Meanwhile, back in Canada, it’s becoming suspicious that the Canadian government doesn’t actually have knowledge of a specific threat. It’s clear that the Canadian government wants to discourage the use of the app. The thing is, if the government wants to discourage the use of the app, you’d think that the government would tell the public what that threat is. This is, well, pretty basic stuff. Yet, the Canadian government refuses to tell Canadian what threats are uniquely posed by TikTok. Every bit of speculation I’ve heard on these moves are not issues unique to TikTok so far.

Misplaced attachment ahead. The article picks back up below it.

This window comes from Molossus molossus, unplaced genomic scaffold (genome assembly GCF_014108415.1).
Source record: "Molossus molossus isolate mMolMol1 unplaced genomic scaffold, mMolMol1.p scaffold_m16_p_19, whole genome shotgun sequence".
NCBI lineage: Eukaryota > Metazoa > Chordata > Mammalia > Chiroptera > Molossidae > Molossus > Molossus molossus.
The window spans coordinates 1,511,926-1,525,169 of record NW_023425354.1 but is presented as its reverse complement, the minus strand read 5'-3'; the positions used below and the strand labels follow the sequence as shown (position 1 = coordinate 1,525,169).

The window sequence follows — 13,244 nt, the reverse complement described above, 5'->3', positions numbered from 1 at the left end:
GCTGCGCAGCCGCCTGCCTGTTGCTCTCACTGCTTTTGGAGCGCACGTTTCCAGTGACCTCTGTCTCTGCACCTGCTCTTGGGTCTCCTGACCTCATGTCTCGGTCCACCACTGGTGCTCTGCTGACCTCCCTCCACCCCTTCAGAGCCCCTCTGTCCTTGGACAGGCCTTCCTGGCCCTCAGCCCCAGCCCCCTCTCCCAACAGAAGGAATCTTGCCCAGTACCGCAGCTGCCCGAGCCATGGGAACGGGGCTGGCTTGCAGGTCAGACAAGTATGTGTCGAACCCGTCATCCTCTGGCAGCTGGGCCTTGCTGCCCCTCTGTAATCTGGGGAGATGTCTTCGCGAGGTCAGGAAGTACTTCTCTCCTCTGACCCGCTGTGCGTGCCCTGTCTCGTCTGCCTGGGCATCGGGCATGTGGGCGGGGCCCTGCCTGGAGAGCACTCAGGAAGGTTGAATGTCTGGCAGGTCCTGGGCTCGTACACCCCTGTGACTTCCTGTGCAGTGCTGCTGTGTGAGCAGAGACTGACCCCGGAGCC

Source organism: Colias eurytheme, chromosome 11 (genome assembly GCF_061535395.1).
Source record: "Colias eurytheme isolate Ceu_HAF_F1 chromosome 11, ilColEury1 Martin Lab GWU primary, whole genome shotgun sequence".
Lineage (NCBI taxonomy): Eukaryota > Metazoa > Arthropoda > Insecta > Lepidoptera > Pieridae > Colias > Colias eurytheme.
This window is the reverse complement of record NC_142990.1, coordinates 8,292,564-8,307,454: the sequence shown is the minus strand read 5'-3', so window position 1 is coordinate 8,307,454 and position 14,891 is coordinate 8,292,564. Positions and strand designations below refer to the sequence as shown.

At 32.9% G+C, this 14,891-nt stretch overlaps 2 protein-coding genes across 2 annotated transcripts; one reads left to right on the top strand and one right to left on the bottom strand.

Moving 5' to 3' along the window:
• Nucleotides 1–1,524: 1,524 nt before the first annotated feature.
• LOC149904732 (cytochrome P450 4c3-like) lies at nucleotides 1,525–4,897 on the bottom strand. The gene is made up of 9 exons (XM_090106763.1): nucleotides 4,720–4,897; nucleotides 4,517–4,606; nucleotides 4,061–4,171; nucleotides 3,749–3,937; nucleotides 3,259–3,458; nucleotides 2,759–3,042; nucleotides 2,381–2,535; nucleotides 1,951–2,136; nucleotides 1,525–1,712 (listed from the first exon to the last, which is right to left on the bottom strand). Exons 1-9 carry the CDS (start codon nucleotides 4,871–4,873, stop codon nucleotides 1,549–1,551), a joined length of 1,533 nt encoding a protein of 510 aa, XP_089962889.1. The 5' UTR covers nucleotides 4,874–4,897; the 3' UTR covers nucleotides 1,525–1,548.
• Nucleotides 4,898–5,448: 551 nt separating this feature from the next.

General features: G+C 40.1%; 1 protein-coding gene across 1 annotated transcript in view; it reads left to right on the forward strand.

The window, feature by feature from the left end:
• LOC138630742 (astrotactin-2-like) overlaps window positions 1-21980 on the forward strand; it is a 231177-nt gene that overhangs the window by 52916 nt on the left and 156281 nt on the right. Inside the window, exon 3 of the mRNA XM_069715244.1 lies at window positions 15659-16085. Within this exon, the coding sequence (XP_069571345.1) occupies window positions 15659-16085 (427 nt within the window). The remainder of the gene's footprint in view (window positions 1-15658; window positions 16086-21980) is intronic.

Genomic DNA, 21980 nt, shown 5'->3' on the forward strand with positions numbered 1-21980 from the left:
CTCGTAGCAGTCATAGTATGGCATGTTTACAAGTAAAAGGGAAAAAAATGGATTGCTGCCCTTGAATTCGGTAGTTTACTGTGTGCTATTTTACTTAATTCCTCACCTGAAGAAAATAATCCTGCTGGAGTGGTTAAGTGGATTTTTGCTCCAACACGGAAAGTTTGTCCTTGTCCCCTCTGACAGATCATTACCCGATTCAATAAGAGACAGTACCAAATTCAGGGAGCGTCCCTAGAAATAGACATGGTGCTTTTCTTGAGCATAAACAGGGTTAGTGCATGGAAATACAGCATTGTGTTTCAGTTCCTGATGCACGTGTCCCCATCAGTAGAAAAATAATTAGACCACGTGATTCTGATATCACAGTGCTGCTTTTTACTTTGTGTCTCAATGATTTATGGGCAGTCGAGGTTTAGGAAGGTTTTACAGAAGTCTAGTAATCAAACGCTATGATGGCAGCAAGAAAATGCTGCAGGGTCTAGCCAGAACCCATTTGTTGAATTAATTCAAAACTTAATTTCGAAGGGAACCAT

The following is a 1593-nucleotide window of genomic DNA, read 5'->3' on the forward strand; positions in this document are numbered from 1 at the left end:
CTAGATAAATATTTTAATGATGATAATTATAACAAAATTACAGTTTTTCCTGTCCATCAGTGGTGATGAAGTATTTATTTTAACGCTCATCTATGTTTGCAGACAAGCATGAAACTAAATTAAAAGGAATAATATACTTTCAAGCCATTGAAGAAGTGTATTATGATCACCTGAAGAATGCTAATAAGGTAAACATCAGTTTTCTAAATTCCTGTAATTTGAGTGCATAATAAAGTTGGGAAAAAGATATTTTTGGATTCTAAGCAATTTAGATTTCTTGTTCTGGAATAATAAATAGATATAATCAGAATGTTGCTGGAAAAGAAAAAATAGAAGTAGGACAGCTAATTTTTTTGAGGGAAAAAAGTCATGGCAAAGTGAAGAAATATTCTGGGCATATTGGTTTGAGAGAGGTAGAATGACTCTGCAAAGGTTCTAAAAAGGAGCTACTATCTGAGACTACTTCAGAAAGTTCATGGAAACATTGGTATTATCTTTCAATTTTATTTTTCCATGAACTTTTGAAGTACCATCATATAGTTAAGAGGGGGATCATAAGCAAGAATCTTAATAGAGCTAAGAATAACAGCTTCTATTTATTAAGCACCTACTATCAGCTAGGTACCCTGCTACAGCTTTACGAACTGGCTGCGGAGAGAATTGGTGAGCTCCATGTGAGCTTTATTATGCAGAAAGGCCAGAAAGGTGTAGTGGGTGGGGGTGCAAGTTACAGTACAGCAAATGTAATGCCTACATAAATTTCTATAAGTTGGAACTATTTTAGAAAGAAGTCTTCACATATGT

If anything, this appears to be attempting to cover up the failures by the Canadian government to finally get off their butts and reform privacy laws. TikTok isn’t the first thing to hit the airwaves that screamed that Canada needs privacy form and needs it yesterday. Examples include the Newfoundland hack of 2021 and the Desjardins data breach of 2019. Canada’s approach to personal privacy has been an abject failure and an international embarrassment for years. Hyperventilating over the TikTok app shows, yet again, that Canada is ill-prepared to handle anything related to personal information and privacy.

Drew Wilson on Twitter: @icecube85 and Facebook.